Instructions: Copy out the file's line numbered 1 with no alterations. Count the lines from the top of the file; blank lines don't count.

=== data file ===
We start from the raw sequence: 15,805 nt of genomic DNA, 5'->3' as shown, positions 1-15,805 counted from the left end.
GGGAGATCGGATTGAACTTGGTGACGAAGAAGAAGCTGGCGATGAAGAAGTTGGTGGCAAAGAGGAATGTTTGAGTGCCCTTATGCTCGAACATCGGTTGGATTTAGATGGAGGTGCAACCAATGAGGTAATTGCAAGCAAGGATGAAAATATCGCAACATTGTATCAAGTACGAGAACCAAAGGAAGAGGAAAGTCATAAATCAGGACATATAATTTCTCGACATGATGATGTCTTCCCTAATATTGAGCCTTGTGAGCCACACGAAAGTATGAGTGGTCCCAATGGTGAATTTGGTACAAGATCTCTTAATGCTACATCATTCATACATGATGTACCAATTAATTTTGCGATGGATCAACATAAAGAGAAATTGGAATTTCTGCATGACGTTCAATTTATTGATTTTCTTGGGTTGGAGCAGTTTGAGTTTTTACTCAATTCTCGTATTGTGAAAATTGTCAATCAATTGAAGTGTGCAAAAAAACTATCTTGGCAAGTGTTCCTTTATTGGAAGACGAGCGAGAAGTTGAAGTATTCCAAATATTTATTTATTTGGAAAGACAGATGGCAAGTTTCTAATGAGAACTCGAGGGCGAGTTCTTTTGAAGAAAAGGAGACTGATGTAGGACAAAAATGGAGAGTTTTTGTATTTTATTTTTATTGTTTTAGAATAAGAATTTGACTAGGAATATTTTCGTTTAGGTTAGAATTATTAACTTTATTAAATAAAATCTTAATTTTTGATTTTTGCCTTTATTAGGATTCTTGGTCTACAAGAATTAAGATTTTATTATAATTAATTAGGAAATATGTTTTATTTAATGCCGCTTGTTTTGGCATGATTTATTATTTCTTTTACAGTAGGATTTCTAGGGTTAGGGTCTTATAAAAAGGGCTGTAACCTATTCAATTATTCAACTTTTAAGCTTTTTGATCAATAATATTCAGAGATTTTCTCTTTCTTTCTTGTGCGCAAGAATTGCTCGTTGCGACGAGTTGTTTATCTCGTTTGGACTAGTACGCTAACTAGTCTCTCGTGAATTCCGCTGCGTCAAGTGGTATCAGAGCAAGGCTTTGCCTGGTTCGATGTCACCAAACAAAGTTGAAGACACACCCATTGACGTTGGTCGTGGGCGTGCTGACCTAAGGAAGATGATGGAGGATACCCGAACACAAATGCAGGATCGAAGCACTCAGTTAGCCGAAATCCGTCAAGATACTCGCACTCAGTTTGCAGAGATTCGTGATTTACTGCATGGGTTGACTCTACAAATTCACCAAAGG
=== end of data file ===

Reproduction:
We start from the raw sequence: 15,805 nt of genomic DNA, 5'->3' as shown, positions 1-15,805 counted from the left end.